I don't know the name of that very dinky village. It was "in Velhe," which (I guess) is a district, and it was past the only real village of any size (which might itself have been named "Velhe" but I don't know). http://maps.thefullwiki.org/Velhe If anyone who was there that day can name me names, I'd appreciate it.
I ate chikki several times in India, and then I brought three kinds home. But... it was hard as a rock. We don't have the low elevation and the humidity it needs to live its long life.
I went to check the elevation of Pune:
560 m (1,840 ft) above sea level ... with its tallest hill, Vetal Hill, rising to 800 m (2,600 ft) above sea levelAlbuquerque is
4,900 feet (1,490 m) above sea level near the Rio Grande (in the Valley) to over 6,700 feet (1,950 m) in the foothill areasI'm in the foothills. Chikki doesn't like that.
Chikki is made of ground nuts and jaggery. We have ground nuts. Peanuts, we call them. We don't have jaggery. I think it's a cousin of molasses but it looks nothing on earth like molasses.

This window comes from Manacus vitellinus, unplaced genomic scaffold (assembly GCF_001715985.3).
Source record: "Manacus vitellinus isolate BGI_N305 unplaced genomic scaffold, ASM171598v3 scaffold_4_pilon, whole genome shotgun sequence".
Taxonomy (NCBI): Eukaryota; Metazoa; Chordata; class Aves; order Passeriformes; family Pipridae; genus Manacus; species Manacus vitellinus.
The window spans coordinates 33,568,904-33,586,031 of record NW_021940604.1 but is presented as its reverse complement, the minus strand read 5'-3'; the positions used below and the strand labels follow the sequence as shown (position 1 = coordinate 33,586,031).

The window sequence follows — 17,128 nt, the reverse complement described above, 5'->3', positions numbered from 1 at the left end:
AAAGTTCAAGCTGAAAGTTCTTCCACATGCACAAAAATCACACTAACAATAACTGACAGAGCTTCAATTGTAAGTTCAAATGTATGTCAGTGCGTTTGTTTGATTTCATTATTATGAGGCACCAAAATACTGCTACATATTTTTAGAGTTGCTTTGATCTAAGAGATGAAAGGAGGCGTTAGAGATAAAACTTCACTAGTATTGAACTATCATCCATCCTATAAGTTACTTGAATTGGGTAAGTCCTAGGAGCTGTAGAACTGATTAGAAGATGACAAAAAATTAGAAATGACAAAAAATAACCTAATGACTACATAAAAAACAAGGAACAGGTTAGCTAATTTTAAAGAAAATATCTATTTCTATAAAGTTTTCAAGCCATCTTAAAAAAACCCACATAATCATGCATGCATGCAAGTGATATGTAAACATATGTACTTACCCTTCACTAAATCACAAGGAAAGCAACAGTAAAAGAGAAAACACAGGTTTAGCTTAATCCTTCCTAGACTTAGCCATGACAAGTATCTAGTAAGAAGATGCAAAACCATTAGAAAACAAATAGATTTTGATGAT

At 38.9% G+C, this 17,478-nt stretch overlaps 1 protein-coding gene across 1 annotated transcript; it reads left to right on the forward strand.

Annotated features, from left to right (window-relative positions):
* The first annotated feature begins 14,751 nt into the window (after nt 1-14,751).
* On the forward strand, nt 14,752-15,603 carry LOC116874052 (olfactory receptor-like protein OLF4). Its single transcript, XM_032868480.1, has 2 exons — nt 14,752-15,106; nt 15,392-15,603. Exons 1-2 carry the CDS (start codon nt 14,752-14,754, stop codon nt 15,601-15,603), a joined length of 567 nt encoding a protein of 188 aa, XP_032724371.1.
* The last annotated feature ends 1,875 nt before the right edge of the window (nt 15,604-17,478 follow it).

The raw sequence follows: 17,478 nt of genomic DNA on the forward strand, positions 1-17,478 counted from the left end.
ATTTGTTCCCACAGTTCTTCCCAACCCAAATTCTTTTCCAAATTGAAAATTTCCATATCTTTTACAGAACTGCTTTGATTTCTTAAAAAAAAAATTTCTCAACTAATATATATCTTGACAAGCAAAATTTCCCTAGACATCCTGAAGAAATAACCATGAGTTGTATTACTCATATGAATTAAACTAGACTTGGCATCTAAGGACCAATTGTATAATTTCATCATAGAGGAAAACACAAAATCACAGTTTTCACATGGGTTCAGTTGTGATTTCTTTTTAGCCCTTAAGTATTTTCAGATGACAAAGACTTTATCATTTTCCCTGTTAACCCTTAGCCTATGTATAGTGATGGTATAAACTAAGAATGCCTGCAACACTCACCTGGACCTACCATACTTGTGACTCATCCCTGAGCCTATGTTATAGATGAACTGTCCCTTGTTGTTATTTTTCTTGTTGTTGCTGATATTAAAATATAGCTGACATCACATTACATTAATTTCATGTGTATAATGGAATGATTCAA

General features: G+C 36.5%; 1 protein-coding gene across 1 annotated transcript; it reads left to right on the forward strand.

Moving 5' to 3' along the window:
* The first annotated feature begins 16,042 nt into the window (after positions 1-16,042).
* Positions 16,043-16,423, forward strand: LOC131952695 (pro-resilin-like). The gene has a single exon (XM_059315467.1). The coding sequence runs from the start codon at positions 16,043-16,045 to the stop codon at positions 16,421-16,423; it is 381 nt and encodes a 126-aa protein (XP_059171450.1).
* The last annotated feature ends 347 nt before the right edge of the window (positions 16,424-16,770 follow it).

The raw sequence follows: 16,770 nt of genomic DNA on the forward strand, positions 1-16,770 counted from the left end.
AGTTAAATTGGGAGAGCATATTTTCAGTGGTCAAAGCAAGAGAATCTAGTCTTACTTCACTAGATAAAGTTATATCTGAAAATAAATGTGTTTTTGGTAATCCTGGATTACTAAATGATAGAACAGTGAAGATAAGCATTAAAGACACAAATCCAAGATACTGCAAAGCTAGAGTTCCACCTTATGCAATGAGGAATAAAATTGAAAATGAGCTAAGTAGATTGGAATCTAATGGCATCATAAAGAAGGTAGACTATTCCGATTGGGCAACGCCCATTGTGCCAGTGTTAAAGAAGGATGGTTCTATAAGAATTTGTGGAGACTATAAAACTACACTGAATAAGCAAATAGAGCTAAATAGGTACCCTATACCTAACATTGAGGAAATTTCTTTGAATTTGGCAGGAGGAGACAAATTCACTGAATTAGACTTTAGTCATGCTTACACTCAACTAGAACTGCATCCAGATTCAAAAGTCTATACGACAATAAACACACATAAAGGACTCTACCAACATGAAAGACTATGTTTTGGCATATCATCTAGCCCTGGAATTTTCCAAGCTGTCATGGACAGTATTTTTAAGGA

While I was in there, I see the temperatures by season:
Winter begins in November; November in particular is referred to as the Rosy Cold (literal translation) (Marathi: गुलाबी थंडी). The daytime temperature hovers around 28 °C (82 °F) while night temperature is below 10 °C (50 °F) for most of December and January, often dropping to 5 to 6 °C (41 to 43 °F). The lowest temperature ever recorded was 1.7 °C on January 17, 1935.So it hasn't frozen in the city ever!?
Well.... chikki freezes when it goes from Pune to Albuquerque. I'm just sayin'...
(Haven't attempted microwaving it to see if it will soften it up a little, temporarily.)
Source of stats: http://en.wikipedia.org/wiki/Pune